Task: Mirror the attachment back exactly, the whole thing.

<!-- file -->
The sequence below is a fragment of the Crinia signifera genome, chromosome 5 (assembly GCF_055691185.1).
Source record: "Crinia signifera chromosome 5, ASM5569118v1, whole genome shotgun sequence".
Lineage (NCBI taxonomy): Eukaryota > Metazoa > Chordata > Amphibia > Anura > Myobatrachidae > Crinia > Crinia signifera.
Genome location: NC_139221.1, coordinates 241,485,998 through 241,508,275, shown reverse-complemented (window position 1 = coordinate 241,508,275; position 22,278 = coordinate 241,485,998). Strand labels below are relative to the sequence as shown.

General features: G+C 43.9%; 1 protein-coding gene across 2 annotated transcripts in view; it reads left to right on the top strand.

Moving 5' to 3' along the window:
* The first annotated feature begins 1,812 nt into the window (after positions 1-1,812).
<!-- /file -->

The sequence below is a fragment of the Crinia signifera genome, chromosome 5 (assembly GCF_055691185.1).
Source record: "Crinia signifera chromosome 5, ASM5569118v1, whole genome shotgun sequence".
Lineage (NCBI taxonomy): Eukaryota > Metazoa > Chordata > Amphibia > Anura > Myobatrachidae > Crinia > Crinia signifera.
Genome location: NC_139221.1, coordinates 241,485,998 through 241,508,275, shown reverse-complemented (window position 1 = coordinate 241,508,275; position 22,278 = coordinate 241,485,998). Strand labels below are relative to the sequence as shown.

General features: G+C 43.9%; 1 protein-coding gene across 2 annotated transcripts in view; it reads left to right on the top strand.

Moving 5' to 3' along the window:
* The first annotated feature begins 1,812 nt into the window (after positions 1-1,812).